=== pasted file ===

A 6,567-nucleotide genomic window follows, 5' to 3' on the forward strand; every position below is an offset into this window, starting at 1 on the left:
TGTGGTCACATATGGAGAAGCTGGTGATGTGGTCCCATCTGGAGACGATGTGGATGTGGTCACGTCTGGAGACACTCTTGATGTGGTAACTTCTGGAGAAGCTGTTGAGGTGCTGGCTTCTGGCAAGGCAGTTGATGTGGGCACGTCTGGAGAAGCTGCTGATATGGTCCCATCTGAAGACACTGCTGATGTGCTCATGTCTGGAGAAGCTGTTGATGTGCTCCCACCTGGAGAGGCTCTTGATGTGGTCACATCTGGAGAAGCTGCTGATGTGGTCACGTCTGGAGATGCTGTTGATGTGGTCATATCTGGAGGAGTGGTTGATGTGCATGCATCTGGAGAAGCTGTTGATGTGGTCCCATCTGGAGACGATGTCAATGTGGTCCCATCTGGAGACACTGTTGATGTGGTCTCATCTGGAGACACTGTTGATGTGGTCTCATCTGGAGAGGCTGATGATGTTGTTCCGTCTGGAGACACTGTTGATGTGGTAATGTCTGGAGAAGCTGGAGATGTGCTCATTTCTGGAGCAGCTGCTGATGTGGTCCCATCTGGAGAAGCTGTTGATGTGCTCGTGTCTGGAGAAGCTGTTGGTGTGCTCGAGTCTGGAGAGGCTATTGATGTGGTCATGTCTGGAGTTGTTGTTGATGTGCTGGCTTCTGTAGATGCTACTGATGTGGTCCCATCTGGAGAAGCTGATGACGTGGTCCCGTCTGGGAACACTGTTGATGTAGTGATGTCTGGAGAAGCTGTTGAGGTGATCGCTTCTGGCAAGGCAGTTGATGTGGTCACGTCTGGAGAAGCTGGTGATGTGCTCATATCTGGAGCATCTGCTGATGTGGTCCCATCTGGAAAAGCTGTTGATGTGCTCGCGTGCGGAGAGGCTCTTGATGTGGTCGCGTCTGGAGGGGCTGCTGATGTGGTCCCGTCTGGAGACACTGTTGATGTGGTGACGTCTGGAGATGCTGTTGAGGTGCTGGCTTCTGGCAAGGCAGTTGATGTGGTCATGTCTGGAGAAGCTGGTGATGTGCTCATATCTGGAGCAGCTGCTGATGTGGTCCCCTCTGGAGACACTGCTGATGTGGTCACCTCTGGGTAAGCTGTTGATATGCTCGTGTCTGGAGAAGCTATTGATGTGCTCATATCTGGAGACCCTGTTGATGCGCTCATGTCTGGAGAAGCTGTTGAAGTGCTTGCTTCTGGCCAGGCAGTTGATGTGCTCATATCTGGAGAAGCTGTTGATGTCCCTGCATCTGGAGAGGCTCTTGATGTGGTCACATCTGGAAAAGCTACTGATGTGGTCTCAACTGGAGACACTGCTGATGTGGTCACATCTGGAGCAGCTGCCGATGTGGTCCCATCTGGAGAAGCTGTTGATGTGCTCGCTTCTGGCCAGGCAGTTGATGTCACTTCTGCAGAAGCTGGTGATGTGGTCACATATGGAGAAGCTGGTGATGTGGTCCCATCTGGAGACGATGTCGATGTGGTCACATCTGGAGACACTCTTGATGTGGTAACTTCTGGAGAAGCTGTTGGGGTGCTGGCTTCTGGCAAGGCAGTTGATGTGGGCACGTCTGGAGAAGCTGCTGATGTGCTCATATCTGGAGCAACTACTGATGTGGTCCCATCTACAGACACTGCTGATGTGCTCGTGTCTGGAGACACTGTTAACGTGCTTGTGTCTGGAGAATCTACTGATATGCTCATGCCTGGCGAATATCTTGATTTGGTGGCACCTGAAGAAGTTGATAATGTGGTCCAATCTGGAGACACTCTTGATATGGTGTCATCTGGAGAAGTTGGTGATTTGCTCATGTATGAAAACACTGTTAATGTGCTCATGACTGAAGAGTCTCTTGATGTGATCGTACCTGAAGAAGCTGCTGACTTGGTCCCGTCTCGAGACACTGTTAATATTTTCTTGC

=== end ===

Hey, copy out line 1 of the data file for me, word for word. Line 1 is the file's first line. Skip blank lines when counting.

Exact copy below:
A 6,567-nucleotide genomic window follows, 5' to 3' on the forward strand; every position below is an offset into this window, starting at 1 on the left: